Why don’t you just keep your mouth shut and pray to God you never need any survival gear, and that you don’t have to watch people around you die because they were as stupid as you are trying to espouse others to become.

    Having been through disasters in Third World nations, I can speak from experience which you have obviously never went through. None of the catastrophes we could imagine would ever be perfect is far as the ability to maintain our food supply. Yet have you ever watched someone starve to death or eat wood or leather over a prolonged period of time, I have – so you need to speak about something for which you have first-hand knowledge and not an intellectual proclivity to expound upon things far above your pay grade.

    As someone that is looking to purchase long-term food storage, rather than attempting to condemn those that are doing so, I go at this subject legitimately – whereas you display a lack of integrity because you’re not interested in the subject matter, only the intellectual stimulation of feeling superior to others is the obvious pursuit that you are so invested in.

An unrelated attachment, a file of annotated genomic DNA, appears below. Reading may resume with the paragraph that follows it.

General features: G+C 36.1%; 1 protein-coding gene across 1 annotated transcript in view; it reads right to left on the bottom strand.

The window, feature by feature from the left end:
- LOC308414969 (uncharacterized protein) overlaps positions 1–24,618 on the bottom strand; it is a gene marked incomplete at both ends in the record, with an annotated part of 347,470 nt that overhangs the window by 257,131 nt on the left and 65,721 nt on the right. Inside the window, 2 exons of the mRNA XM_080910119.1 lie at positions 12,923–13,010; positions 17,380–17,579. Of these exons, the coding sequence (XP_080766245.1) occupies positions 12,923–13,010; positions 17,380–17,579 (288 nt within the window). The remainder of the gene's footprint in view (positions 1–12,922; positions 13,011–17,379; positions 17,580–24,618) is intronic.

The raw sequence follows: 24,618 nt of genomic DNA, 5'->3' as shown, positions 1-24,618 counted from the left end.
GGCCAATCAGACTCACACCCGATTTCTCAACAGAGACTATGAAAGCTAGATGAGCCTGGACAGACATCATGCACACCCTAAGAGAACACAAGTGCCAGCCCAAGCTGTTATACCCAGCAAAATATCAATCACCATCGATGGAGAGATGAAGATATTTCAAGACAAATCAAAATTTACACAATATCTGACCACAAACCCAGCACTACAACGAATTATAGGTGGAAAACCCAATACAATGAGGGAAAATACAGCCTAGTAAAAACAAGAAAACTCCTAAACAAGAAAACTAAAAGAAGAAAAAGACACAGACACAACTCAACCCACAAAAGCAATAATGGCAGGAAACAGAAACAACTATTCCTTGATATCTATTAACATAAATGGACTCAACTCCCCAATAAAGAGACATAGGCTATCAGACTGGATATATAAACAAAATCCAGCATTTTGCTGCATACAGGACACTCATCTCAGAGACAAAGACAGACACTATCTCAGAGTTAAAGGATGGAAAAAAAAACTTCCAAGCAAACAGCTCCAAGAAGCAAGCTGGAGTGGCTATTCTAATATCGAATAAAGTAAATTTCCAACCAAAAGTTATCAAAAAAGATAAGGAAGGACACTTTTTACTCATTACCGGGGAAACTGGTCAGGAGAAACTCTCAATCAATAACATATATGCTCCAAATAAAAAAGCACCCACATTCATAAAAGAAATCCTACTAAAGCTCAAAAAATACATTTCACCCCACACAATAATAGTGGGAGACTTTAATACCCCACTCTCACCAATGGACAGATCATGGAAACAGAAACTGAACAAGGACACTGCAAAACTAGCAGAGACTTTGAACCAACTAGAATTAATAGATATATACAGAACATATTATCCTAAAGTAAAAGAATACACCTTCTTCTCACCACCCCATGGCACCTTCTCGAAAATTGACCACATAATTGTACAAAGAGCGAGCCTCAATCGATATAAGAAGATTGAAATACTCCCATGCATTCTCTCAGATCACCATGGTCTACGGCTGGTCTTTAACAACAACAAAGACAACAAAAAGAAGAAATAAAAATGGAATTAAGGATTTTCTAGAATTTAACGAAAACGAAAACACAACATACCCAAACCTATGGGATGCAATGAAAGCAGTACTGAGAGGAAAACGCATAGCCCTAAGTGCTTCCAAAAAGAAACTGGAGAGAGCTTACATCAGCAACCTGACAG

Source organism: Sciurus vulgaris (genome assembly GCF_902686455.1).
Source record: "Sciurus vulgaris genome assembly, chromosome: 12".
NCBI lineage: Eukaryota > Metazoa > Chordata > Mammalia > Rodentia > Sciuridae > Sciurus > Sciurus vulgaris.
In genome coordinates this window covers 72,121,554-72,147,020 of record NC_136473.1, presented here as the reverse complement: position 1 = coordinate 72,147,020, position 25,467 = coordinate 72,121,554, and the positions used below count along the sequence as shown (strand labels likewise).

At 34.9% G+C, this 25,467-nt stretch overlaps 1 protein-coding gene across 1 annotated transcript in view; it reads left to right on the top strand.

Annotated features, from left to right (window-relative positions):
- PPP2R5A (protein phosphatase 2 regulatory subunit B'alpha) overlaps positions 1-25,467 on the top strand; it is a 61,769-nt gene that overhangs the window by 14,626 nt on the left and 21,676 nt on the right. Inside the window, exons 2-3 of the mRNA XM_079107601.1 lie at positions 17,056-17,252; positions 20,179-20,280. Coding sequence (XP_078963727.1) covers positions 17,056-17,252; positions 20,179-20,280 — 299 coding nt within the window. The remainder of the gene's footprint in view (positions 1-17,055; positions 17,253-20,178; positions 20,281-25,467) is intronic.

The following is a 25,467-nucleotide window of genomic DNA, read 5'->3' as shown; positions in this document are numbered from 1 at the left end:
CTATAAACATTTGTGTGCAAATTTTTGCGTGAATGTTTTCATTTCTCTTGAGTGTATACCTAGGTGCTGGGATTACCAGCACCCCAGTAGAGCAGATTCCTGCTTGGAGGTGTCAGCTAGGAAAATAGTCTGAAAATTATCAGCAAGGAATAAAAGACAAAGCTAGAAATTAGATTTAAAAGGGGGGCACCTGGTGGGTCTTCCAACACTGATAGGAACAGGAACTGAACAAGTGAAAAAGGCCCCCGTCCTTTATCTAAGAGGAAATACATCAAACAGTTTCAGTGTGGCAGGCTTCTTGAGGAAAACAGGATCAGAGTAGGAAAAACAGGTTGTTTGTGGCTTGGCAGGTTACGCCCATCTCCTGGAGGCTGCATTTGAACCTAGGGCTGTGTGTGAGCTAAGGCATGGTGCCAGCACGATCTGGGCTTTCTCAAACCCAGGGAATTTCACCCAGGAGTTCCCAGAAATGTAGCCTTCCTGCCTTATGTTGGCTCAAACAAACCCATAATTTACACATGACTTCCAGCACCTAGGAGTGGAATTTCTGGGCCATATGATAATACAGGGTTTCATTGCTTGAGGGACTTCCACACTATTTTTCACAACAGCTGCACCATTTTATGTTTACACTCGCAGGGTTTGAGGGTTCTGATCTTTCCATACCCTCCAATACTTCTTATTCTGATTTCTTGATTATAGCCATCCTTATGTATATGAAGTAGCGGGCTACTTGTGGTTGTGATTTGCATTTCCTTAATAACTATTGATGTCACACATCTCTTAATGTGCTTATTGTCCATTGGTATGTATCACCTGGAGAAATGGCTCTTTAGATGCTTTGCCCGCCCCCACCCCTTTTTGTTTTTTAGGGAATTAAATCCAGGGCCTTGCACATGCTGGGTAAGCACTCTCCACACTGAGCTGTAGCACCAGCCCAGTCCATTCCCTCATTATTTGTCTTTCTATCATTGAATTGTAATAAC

So again please, look for another subject wear you can feel that you have displayed your wit as well as your superior intelligence, and if you were ever so unfortunate to be in the disaster, pray that your stupid hick neighbor would’ve purchased one of these programs, and be loving and kind enough to share it with you – because if the situation is reversed you have displayed that you would not have the integrity nor the humanity to do either. If you notice any typos please be aware that I’m utilizing voice recognition and don’t even want to waste my time to proof read this because an idiot such as yourself needs excuses to condemn the massager, especially if they’ve never really of value weighted are understand the message itself.

    FOR MY REPONSE GO TO http://www.stupidityiscontagious.com/joe-in-texas/my-response-to-joe-in-texas-on-foodinsurance-com/

  • Jesse

    One of the reasons it might be worthwhile to have a month or two of food on hand is to survive your own catastrophe, such as a job loss — where money suddenly becomes tight. My brother-in-law and his family (five kids at the time) went through a financial hardship and their store of food certainly helped them get through it w/o as much stress. The same could be said for just having cash on hand, I suppose. Though for some reason, having some actual _food_ until you get on solid footing…that feels pretty good to me (father of four).

  • KnowItAllKnowItAll Post author

    Having food on hand would be nice but you can easily stock up inexpensive foods like rice and pasta and spam. MMMMM….spam.

  • Sam

    Your comment If Joe is guilty of anything, it’s stooping to your level. Your the one who started with the inflammatory rhetoric. When you do so, you attract the same and even some otherwise decent people might succumb to the temptation to respond in kind.